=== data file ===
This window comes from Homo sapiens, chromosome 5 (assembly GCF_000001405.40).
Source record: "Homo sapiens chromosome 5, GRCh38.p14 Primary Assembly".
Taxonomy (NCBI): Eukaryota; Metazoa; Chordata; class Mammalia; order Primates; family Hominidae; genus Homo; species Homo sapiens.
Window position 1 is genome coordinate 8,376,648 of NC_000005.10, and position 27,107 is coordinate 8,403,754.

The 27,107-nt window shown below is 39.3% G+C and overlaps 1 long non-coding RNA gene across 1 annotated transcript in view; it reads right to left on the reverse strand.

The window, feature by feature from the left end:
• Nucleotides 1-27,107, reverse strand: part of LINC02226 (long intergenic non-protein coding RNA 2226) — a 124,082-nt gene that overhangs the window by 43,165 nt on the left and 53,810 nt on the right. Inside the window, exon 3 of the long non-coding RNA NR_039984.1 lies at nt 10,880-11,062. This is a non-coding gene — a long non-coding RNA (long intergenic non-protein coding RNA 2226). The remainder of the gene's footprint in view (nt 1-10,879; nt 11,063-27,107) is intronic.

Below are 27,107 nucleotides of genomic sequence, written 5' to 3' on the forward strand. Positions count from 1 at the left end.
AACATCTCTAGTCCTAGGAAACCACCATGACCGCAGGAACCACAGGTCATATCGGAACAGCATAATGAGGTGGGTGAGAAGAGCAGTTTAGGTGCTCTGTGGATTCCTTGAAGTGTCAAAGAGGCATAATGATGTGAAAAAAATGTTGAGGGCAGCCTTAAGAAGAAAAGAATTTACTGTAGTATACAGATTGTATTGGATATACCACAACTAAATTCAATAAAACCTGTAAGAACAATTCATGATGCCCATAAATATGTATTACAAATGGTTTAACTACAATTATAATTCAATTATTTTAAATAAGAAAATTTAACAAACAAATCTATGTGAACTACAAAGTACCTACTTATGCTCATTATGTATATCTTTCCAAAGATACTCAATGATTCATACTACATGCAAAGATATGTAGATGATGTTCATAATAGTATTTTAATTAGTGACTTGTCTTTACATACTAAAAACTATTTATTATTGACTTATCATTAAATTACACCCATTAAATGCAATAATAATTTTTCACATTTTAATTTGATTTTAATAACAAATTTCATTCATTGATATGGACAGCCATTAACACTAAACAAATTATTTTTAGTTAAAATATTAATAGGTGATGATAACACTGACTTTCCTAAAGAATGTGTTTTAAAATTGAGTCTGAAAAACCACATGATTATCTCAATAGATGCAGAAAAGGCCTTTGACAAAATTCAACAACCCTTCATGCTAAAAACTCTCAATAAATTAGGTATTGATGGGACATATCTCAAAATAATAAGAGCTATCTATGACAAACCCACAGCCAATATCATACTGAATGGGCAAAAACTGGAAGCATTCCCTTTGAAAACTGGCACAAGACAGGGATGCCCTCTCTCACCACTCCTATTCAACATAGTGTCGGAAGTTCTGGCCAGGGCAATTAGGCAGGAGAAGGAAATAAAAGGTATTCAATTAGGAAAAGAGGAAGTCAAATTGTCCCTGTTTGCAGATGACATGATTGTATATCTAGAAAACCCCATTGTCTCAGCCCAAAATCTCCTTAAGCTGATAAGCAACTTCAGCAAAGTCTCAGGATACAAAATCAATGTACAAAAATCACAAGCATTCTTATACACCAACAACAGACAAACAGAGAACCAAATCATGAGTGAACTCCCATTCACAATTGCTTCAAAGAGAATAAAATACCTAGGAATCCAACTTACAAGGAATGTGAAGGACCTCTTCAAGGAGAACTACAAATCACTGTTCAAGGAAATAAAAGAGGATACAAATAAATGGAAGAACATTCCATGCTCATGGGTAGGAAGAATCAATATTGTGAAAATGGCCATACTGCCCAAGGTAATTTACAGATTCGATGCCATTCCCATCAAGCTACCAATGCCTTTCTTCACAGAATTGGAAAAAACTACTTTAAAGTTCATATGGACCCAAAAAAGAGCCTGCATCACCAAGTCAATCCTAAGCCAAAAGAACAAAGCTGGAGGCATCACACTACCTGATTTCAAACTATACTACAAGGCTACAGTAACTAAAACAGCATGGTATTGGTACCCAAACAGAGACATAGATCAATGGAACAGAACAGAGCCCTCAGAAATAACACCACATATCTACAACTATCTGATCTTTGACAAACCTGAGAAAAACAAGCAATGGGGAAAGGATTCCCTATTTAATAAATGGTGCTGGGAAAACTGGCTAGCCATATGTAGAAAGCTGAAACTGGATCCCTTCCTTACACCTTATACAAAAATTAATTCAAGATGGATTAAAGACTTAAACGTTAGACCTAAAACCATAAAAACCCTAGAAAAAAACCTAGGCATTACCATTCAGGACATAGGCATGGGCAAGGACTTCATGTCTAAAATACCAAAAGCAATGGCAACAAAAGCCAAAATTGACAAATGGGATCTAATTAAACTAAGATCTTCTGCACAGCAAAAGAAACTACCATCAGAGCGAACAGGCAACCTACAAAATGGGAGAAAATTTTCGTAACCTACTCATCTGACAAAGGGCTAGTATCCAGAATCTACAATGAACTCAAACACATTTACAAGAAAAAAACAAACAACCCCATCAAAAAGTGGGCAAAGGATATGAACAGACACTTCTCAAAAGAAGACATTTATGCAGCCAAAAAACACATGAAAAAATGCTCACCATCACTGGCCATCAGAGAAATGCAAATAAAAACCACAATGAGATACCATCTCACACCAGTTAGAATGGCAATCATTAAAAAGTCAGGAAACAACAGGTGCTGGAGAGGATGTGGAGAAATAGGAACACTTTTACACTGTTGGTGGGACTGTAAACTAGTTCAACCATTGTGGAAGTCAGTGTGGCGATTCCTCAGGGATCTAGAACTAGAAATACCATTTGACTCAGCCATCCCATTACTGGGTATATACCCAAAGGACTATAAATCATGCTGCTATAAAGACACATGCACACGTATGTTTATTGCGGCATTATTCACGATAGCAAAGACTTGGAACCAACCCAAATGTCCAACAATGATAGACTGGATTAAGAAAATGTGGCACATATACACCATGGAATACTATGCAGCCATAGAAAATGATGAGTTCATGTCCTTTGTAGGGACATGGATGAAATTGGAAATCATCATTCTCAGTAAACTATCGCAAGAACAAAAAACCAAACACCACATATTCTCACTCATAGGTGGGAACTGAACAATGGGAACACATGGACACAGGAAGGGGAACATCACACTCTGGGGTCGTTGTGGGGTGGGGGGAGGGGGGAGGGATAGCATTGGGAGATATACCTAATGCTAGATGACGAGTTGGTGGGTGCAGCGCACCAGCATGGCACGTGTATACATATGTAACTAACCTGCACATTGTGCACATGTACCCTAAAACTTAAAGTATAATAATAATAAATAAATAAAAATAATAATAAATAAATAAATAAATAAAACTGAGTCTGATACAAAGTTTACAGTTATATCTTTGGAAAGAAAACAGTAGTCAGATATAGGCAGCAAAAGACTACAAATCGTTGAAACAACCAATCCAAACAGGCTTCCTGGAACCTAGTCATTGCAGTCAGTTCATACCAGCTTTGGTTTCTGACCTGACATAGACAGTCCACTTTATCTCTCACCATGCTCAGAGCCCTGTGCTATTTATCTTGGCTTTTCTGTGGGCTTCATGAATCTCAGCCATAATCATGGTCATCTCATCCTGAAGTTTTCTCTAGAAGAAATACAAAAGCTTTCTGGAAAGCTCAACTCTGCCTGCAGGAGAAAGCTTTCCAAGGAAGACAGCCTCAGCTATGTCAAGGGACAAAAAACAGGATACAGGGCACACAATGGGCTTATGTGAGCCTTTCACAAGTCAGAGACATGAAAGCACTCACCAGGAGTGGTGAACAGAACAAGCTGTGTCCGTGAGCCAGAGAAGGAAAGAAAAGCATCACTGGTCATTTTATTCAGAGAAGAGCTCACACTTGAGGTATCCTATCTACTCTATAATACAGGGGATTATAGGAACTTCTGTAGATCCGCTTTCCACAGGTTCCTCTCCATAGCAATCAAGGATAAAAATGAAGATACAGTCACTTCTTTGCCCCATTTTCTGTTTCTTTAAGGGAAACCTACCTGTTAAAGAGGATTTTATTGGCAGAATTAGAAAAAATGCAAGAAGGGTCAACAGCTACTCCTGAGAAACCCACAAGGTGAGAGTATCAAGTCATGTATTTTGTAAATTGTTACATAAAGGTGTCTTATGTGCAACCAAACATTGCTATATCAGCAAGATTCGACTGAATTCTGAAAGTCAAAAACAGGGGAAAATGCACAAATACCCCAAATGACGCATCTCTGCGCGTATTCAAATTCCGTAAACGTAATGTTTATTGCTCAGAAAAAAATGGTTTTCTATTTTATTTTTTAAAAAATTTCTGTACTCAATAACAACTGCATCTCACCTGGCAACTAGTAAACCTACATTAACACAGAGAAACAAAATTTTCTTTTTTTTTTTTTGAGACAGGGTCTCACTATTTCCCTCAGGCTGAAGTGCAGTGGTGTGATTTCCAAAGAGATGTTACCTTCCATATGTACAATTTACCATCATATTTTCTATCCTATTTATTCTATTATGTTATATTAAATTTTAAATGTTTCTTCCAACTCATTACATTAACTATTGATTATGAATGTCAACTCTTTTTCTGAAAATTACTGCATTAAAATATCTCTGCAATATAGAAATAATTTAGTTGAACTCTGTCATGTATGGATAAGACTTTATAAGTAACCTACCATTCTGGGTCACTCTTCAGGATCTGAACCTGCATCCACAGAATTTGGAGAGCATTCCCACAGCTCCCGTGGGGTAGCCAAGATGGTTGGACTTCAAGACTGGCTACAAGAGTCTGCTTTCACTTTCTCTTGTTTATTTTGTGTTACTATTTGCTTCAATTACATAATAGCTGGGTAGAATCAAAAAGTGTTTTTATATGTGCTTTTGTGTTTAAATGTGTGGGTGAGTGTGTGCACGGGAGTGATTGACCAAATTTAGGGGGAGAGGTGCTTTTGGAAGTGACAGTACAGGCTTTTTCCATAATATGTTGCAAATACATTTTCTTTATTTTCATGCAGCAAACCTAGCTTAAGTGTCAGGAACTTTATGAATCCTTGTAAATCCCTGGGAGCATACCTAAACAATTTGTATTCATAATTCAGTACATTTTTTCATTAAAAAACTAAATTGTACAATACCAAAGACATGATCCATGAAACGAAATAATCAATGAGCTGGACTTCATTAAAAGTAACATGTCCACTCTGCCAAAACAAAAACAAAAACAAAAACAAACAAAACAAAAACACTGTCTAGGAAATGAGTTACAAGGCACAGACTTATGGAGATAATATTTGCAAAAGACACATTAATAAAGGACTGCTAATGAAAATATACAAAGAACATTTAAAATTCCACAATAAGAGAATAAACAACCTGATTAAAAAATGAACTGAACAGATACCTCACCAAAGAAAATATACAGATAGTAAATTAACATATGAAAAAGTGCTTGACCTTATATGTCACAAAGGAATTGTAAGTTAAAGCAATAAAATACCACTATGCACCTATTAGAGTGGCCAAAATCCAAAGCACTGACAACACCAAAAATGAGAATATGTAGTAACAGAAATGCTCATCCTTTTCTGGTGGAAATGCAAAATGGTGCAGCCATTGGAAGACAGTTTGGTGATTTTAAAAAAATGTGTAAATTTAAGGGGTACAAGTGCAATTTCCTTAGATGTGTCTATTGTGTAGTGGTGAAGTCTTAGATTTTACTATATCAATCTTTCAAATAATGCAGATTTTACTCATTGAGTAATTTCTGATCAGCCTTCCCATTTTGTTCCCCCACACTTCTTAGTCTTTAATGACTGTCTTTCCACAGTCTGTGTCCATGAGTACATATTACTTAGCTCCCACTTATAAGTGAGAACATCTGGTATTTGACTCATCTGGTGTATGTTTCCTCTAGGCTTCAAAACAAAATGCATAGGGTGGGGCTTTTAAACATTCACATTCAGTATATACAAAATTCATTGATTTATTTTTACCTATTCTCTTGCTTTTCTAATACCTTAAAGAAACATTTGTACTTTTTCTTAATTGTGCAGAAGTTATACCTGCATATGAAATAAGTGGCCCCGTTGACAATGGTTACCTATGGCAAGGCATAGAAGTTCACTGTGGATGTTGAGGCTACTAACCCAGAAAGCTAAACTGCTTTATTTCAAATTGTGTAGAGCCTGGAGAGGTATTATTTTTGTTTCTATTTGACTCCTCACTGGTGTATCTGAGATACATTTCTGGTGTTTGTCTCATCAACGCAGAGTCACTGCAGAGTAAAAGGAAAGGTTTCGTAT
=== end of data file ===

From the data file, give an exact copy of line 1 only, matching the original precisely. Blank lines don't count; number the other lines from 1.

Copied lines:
This window comes from Homo sapiens, chromosome 5 (assembly GCF_000001405.40).